I typically think of art shows as being small, intimate gatherings of tortured intellectuals and wealthy collectors, not “art markets,” with live music and a fashion show.
However, this month RAW natural born artists, a self-described “art collective for artists,” will host a show exclusively set on displaying local Seattle artists, christened SPECTRUM. The event, while open to the public, will cater mostly to the needs of the artists themselves, as the mission of RAW is to serve up-and-coming artists in having their work recognized on a larger scale.
The show, which takes place at The Showbox on Thursday, April 17, will be an evening of entertainment that aims to reach beyond any one artistic medium. According to the show’s website, the evening will be chock full of fun activities and visual stimulants. With hints of a Cirque-de-Soleil of artistic mediums and expressions, the show will feature three live bands, dancers and a live fashion show.
Patrons of the event are encouraged to peruse the art gallery, observe hair and makeup stylists, as well as attend a film screening and fashion show.
“We’re very excited about the show,” said Melissa Shipley, the Seattle director for RAW. “Most of the featured artists are new to the scene and it’s exciting to give them the opportunity to showcase their work at a larger venue like The Showbox.”
In speaking about the show itself, Shipley pointed out that RAW accepts no commission for the event. “It’s 100 percent profit for the artists. We’re really hoping they can grow and network at the event, and make connections amongst each other.”
RAW selects its artists based on local scouting and those who join the collective online. By allowing young artists to profile and brand themselves, the collective aims to showcase their work in a way that promotes and benefits them. “It’s really all about the artist,” Shipley said.
Jessica Flatt is one of the artists showcasing work at the Seattle event.
“I am a fine art, landscape, and conceptual artist,” Flatt said. “My work is all about the dreams I imagine and the places I have traveled to.”
Flatt further discussed her appreciation for the collective and its work. “Having a place where you combined all forms of art in one location is amazing and what I love about RAW,” she said.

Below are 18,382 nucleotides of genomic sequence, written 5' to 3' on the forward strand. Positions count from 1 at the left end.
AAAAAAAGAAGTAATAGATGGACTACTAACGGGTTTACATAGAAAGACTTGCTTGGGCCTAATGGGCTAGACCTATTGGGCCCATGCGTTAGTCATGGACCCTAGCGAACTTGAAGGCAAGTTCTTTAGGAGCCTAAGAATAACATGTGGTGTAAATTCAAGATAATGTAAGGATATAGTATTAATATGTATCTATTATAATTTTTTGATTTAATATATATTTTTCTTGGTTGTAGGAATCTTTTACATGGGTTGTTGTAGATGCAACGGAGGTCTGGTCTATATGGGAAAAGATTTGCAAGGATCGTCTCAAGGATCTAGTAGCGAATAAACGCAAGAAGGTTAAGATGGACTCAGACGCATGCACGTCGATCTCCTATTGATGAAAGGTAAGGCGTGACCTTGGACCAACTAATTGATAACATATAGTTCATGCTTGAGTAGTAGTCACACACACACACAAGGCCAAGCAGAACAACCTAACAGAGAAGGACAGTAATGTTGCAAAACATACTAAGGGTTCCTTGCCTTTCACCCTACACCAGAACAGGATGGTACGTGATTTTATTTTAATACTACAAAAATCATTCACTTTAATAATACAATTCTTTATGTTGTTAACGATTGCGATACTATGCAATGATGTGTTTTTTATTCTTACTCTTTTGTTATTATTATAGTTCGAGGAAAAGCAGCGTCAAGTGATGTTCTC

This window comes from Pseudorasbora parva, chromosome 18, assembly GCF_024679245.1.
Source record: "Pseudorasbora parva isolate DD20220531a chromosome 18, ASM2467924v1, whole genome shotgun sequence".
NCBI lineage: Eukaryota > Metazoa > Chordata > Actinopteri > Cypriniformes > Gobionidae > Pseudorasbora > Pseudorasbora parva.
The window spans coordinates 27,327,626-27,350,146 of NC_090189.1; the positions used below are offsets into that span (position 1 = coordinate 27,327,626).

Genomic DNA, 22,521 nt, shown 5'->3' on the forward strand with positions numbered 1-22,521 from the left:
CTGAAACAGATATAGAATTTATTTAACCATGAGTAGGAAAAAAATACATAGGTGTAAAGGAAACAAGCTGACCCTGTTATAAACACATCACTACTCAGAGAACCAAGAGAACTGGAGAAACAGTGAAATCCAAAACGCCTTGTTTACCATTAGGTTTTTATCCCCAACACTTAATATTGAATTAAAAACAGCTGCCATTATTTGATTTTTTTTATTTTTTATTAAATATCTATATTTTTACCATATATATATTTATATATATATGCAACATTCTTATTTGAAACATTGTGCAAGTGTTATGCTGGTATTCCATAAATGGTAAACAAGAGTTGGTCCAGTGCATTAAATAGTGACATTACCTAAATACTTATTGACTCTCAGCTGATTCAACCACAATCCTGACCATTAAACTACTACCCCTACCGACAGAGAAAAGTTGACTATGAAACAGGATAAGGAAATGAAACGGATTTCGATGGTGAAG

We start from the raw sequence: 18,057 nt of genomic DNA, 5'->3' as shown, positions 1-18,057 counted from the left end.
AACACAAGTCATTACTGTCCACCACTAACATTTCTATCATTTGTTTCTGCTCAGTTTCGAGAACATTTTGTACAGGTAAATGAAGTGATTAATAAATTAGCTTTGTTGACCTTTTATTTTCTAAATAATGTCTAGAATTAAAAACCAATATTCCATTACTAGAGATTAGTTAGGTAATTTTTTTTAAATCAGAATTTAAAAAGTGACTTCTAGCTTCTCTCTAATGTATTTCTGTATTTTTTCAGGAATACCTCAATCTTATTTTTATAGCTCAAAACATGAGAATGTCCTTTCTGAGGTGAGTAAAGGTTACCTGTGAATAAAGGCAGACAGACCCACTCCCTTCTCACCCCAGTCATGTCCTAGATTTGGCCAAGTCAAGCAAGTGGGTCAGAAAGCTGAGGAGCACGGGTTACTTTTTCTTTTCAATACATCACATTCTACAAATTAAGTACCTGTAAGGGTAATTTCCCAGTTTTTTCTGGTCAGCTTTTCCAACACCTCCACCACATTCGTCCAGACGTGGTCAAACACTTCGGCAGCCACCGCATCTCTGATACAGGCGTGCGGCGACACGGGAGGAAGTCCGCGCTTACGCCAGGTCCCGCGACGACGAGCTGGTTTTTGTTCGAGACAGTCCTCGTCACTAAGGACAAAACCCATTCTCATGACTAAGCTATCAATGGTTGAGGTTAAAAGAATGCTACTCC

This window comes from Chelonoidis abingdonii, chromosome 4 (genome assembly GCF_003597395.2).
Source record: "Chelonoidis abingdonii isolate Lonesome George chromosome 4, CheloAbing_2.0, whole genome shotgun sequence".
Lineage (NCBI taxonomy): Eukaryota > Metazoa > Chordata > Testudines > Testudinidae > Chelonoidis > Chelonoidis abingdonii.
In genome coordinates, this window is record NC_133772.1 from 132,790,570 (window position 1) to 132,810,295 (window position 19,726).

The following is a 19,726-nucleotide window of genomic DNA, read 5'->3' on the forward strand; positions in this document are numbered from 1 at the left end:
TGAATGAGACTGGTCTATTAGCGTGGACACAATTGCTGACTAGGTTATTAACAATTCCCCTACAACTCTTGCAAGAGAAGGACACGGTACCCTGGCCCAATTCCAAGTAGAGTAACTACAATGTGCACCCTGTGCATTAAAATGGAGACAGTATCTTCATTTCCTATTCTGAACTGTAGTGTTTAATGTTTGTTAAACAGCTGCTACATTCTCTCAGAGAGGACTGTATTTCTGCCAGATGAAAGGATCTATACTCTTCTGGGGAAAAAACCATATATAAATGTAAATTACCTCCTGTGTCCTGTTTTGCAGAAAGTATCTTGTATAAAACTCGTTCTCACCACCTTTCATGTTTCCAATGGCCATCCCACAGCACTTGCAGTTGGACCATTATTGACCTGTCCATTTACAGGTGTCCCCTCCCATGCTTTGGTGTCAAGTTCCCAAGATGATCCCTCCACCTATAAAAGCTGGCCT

Artist Dani Dodge is another Seattle artist showcasing work at SPECTRUM.
“My work is colorful, unlike the sky out here sometimes, but the whimsical tones of each piece are plenty to keep me entertained,” Dodge said.
A painter by trade, Dodge also works in the “fringe-theater scene” in Seattle. Having done work with RAW in the past, Dodge noted: “I love how diverse the categories are. I remember working with a photographer and I worked on hair and makeup; we did some pretty creative things, so I’m not surprised at the abundance of artists focusing on those mediums, and they totally deserve the notice.”
Dean Robertson is one of the fashion designers whose work will populate the event. According to Shipley, the designers will be featuring their work in a sort of “accessory market” where attendees will peruse the work, and purchase things at their leisure.
Robertson uses mostly recycled wood from woodworking schools to construct jewelry.
“This is eco-friendly jewelry that is light weight, organic, but still elegant. It’s different, it’s mysterious, it’s made for you,” Robertson said.
The artists and producers of the show are excited about unveiling new artists to the Seattle art scene. Indeed, unearthing promising talent and providing room for growth from that talent is the mission of RAW.
SPECTRUM will be premiering at The Showbox on April 17 from 7 p.m. to 11 p.m. The event is for 21+, and tickets are available online or through the artists involved for $15.